“It’s about fun,” I say, then vow to close my mouth and say no more. I am done. This game is ridiculous. I may be 27 today but I am sick of this hot and cold bullshit dragging me along for emotional roller coasters. Realizing, of course, this is much bigger than Evan, I offer a goodnight hug and return to my party, albeit defeated and forlorn.

My friends and I dance for another half an hour or so. When no one is looking I shout “Mother fucker!” and throw the sponge violently into the kitchen sink. Mark grabs me for conversation (we always talk art and philosophy) and he says: “You’ve got a pretty great set up here.” I find myself momentarily at ease again, and reply that “I’m very fortunate,” even though in the moment I feel like shit.

By 1:00 a.m. everyone has cleared out (the snow kept up) and I clean everything except the floor – partly out of motivation and partly because I have a lot of processing to do. Of course, the other reason, is because now the house is very empty again and I am very alone.

Showing 3 comments
  • Anonymous

    I was one of the first to arrive. Mia was already there and slipped into barista mode automatically. “Can I get you anything?” But I helped myself to a beer, munchies, and chatter. I put my hummus on the table and warned people that while it was good, it was bad party food – too much garlic. Then I settled in next to the woodburning stove and waited to see who would turn up.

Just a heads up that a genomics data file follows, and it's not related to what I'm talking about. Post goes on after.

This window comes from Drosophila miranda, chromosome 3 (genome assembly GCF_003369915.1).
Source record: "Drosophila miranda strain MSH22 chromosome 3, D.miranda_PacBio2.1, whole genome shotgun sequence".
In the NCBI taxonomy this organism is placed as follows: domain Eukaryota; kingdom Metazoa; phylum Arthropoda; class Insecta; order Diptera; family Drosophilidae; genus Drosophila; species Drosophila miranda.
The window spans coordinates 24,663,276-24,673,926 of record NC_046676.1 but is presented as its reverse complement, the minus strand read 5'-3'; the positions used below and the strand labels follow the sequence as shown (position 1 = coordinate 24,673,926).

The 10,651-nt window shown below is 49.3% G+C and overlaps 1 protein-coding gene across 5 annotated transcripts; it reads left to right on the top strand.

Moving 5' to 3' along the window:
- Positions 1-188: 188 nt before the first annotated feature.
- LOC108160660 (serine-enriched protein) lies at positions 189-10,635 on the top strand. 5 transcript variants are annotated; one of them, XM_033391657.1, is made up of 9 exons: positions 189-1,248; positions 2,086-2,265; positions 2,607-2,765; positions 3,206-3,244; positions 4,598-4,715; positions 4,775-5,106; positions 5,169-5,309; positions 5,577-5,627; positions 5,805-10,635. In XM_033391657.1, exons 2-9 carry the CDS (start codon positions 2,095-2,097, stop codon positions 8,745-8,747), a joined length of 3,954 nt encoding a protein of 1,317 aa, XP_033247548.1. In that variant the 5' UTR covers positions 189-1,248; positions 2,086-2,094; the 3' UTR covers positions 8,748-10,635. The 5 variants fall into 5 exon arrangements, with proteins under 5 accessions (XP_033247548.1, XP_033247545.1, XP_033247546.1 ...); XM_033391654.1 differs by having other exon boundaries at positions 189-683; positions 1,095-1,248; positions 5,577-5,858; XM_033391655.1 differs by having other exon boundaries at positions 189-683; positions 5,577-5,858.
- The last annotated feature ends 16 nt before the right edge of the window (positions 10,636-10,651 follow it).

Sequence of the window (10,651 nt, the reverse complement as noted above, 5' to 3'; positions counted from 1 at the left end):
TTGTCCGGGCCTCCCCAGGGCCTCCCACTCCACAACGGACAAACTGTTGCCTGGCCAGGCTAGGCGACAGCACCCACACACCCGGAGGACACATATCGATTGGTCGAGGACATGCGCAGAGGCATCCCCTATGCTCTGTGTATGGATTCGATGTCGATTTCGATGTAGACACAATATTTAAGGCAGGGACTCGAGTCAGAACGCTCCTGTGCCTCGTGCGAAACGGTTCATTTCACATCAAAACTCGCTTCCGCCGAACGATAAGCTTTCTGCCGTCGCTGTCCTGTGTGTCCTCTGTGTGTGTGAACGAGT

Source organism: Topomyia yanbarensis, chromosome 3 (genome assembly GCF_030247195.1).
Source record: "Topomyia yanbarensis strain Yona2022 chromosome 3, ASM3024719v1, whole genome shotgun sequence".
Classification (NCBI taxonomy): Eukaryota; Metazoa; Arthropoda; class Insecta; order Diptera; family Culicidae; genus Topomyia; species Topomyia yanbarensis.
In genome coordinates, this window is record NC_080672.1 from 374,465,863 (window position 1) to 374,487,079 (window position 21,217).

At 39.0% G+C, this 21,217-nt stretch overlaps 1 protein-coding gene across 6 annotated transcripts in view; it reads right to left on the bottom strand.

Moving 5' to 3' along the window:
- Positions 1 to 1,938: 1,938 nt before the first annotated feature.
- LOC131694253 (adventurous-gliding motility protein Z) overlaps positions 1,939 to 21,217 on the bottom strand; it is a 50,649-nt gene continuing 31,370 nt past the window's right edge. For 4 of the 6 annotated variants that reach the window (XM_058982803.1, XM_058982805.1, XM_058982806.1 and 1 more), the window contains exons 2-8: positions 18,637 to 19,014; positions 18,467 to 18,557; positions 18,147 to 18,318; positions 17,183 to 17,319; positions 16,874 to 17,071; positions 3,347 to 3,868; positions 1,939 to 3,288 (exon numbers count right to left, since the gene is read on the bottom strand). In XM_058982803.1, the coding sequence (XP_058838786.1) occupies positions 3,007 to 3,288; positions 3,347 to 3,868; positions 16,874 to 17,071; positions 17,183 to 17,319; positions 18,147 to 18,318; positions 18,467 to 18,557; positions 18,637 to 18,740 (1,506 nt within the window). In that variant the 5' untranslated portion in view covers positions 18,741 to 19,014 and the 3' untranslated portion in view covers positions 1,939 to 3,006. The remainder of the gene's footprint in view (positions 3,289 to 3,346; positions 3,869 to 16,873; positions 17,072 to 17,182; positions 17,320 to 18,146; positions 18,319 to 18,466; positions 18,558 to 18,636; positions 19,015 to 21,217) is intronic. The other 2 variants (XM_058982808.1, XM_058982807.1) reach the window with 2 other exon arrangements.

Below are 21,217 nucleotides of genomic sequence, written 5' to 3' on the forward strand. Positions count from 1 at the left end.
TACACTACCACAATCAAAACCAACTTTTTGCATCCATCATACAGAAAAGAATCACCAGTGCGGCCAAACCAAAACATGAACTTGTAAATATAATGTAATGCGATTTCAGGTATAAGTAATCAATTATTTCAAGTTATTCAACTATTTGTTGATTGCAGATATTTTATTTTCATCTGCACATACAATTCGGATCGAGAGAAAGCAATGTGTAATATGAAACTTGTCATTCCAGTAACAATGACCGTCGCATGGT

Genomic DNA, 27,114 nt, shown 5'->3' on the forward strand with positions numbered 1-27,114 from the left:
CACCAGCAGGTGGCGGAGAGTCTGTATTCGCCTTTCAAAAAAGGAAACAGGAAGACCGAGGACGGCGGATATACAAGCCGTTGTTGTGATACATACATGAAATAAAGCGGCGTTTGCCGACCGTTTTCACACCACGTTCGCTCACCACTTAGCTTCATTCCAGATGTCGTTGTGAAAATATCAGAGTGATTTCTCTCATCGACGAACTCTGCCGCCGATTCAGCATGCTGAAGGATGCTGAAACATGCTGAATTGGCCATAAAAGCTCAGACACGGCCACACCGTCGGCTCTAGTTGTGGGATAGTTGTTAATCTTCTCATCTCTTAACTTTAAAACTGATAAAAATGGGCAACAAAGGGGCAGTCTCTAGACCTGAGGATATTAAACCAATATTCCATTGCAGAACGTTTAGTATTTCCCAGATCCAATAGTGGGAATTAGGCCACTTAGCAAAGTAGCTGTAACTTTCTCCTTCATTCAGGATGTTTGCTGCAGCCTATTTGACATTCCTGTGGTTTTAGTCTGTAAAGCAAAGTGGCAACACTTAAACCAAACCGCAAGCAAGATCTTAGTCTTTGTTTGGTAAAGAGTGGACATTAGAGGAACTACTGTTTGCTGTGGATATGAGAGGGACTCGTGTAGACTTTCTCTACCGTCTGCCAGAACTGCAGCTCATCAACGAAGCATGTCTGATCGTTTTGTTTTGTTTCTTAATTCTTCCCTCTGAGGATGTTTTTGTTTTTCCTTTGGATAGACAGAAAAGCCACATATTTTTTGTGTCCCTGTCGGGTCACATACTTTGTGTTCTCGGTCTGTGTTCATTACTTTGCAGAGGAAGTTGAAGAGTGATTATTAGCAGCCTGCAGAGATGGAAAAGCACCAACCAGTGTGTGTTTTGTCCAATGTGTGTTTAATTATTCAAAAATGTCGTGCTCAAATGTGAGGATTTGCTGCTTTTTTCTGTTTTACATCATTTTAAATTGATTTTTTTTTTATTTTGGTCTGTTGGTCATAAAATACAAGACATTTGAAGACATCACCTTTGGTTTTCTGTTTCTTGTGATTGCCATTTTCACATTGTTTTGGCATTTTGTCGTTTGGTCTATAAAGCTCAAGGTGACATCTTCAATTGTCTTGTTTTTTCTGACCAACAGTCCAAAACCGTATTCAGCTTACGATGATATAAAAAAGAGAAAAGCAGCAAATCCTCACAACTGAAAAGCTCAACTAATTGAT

I was out of my house, by myself, on weekend night, so it was almost like a former life, or a dream. Add to the fact that Katey had bought my favorite beer. Ahhh.

    People arrived and fell into categories: Craft School Crowd, Montessori teaching peers, former teaching peers. In all of this, I found myself with the title “Katey’s writing friend.” And oh, how I reveled in it. Wallowed in the distinction. (Of course I was also “the one with three kids” – but what are you gonna do?)

    The house was full of people who loved her – including her parents. And despite her confession “I haven’t really done this before” about throwing herself a birthday party, and later “I don’t even know some of the people here!” delivered in a dramatic whisper, I assured her it was a great party and not knowing everyone in the little cabin was a sign it was just that – a great party.

    I had to leave early, inching my car past a station wagon on one side, rhododendron screaching against the driver’s side on the other. One woman even had to move her truck just so I could leave. The place was packed.

    It must be nice, I think to myself. She has friends of all types, people she can talk with about all aspects of her life and interests… but she still has this space all to herself, they all go home, she has the freedom to choose her movements, and the clear-head space to do her writing.

    When I got home, I checked on the fire, covered up my sleeping children and crawled into bed next to my softly snoring husband. I knew I would be up at 6:30 am with the twins.

  • Hope Clark

    Love the lyrical way you write. Enjoyed your blog! Question…how do I get notified of your updates so I can read more of them? I’m also on Blogger as you know.

    Hope Clark

  • Marisa

    Katey, I’m sorry about Evan. Bearing the brunt of someone else’s rationality isn’t fun or easy.

    Happy birthday!